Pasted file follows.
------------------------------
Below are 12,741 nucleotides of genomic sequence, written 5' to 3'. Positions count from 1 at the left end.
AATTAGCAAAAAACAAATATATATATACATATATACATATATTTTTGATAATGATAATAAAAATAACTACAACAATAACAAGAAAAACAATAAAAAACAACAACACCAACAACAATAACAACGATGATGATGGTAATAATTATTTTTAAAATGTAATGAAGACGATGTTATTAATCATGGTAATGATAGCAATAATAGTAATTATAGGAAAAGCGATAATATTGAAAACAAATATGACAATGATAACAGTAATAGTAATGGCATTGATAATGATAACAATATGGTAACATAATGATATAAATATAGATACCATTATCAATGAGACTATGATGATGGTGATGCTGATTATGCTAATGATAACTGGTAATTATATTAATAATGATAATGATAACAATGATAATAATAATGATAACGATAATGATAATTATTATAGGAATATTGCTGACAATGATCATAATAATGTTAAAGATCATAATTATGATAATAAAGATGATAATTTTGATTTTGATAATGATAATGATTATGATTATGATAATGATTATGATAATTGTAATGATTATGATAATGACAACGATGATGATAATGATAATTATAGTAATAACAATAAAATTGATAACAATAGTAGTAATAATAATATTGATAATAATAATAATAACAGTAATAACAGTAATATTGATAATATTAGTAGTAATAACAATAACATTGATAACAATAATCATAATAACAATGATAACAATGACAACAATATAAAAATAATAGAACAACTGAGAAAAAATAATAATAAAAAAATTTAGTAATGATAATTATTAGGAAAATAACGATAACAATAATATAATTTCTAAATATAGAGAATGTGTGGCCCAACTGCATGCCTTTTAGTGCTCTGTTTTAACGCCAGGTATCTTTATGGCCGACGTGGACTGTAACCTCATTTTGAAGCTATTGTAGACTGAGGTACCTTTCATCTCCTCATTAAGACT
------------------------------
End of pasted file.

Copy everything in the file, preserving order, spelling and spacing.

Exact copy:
Below are 12,741 nucleotides of genomic sequence, written 5' to 3'. Positions count from 1 at the left end.
AATTAGCAAAAAACAAATATATATATACATATATACATATATTTTTGATAATGATAATAAAAATAACTACAACAATAACAAGAAAAACAATAAAAAACAACAACACCAACAACAATAACAACGATGATGATGGTAATAATTATTTTTAAAATGTAATGAAGACGATGTTATTAATCATGGTAATGATAGCAATAATAGTAATTATAGGAAAAGCGATAATATTGAAAACAAATATGACAATGATAACAGTAATAGTAATGGCATTGATAATGATAACAATATGGTAACATAATGATATAAATATAGATACCATTATCAATGAGACTATGATGATGGTGATGCTGATTATGCTAATGATAACTGGTAATTATATTAATAATGATAATGATAACAATGATAATAATAATGATAACGATAATGATAATTATTATAGGAATATTGCTGACAATGATCATAATAATGTTAAAGATCATAATTATGATAATAAAGATGATAATTTTGATTTTGATAATGATAATGATTATGATTATGATAATGATTATGATAATTGTAATGATTATGATAATGACAACGATGATGATAATGATAATTATAGTAATAACAATAAAATTGATAACAATAGTAGTAATAATAATATTGATAATAATAATAATAACAGTAATAACAGTAATATTGATAATATTAGTAGTAATAACAATAACATTGATAACAATAATCATAATAACAATGATAACAATGACAACAATATAAAAATAATAGAACAACTGAGAAAAAATAATAATAAAAAAATTTAGTAATGATAATTATTAGGAAAATAACGATAACAATAATATAATTTCTAAATATAGAGAATGTGTGGCCCAACTGCATGCCTTTTAGTGCTCTGTTTTAACGCCAGGTATCTTTATGGCCGACGTGGACTGTAACCTCATTTTGAAGCTATTGTAGACTGAGGTACCTTTCATCTCCTCATTAAGACT